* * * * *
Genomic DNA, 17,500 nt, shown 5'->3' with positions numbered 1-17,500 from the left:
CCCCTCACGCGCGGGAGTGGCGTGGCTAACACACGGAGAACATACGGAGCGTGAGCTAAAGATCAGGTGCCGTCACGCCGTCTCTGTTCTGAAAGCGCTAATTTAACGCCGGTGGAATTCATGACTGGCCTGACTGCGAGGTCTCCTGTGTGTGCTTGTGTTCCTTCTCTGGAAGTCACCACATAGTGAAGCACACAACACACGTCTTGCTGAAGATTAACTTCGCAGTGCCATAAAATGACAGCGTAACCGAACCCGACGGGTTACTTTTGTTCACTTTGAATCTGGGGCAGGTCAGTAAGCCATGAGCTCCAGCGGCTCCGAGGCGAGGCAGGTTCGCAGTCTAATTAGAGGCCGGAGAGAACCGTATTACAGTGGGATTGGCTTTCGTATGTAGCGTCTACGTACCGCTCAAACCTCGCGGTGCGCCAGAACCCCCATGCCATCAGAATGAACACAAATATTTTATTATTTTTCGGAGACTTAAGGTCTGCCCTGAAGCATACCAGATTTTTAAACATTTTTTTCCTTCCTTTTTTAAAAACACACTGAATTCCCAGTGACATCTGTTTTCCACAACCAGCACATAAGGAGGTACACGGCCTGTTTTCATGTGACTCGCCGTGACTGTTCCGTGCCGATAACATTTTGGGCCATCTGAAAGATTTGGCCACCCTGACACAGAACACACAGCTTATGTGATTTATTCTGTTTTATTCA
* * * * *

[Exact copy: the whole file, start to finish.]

Genomic DNA, 17,500 nt, shown 5'->3' with positions numbered 1-17,500 from the left:
CCCCTCACGCGCGGGAGTGGCGTGGCTAACACACGGAGAACATACGGAGCGTGAGCTAAAGATCAGGTGCCGTCACGCCGTCTCTGTTCTGAAAGCGCTAATTTAACGCCGGTGGAATTCATGACTGGCCTGACTGCGAGGTCTCCTGTGTGTGCTTGTGTTCCTTCTCTGGAAGTCACCACATAGTGAAGCACACAACACACGTCTTGCTGAAGATTAACTTCGCAGTGCCATAAAATGACAGCGTAACCGAACCCGACGGGTTACTTTTGTTCACTTTGAATCTGGGGCAGGTCAGTAAGCCATGAGCTCCAGCGGCTCCGAGGCGAGGCAGGTTCGCAGTCTAATTAGAGGCCGGAGAGAACCGTATTACAGTGGGATTGGCTTTCGTATGTAGCGTCTACGTACCGCTCAAACCTCGCGGTGCGCCAGAACCCCCATGCCATCAGAATGAACACAAATATTTTATTATTTTTCGGAGACTTAAGGTCTGCCCTGAAGCATACCAGATTTTTAAACATTTTTTTCCTTCCTTTTTTAAAAACACACTGAATTCCCAGTGACATCTGTTTTCCACAACCAGCACATAAGGAGGTACACGGCCTGTTTTCATGTGACTCGCCGTGACTGTTCCGTGCCGATAACATTTTGGGCCATCTGAAAGATTTGGCCACCCTGACACAGAACACACAGCTTATGTGATTTATTCTGTTTTATTCA